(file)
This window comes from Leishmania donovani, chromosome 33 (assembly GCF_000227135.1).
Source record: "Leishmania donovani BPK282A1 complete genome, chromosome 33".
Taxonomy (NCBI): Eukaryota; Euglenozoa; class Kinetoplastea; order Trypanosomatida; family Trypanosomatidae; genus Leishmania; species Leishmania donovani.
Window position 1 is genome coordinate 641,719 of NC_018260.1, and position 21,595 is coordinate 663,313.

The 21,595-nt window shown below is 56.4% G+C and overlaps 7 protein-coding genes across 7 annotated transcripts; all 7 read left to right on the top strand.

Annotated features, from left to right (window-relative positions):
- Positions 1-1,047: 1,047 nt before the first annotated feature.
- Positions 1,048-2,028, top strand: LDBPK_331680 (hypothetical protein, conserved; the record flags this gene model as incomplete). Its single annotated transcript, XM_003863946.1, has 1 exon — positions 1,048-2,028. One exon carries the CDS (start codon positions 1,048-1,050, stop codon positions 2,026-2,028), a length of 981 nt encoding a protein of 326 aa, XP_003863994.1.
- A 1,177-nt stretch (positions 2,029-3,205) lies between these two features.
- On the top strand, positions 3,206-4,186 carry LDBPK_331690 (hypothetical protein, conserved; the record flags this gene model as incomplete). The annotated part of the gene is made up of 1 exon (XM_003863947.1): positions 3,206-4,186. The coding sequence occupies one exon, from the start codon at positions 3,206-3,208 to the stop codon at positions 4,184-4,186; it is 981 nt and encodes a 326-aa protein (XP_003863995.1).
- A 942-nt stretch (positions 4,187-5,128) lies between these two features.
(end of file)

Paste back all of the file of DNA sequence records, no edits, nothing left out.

This window comes from Leishmania donovani, chromosome 33 (assembly GCF_000227135.1).
Source record: "Leishmania donovani BPK282A1 complete genome, chromosome 33".
Taxonomy (NCBI): Eukaryota; Euglenozoa; class Kinetoplastea; order Trypanosomatida; family Trypanosomatidae; genus Leishmania; species Leishmania donovani.
Window position 1 is genome coordinate 641,719 of NC_018260.1, and position 21,595 is coordinate 663,313.

The 21,595-nt window shown below is 56.4% G+C and overlaps 7 protein-coding genes across 7 annotated transcripts; all 7 read left to right on the top strand.

Annotated features, from left to right (window-relative positions):
- Positions 1-1,047: 1,047 nt before the first annotated feature.
- Positions 1,048-2,028, top strand: LDBPK_331680 (hypothetical protein, conserved; the record flags this gene model as incomplete). Its single annotated transcript, XM_003863946.1, has 1 exon — positions 1,048-2,028. One exon carries the CDS (start codon positions 1,048-1,050, stop codon positions 2,026-2,028), a length of 981 nt encoding a protein of 326 aa, XP_003863994.1.
- A 1,177-nt stretch (positions 2,029-3,205) lies between these two features.
- On the top strand, positions 3,206-4,186 carry LDBPK_331690 (hypothetical protein, conserved; the record flags this gene model as incomplete). The annotated part of the gene is made up of 1 exon (XM_003863947.1): positions 3,206-4,186. The coding sequence occupies one exon, from the start codon at positions 3,206-3,208 to the stop codon at positions 4,184-4,186; it is 981 nt and encodes a 326-aa protein (XP_003863995.1).
- A 942-nt stretch (positions 4,187-5,128) lies between these two features.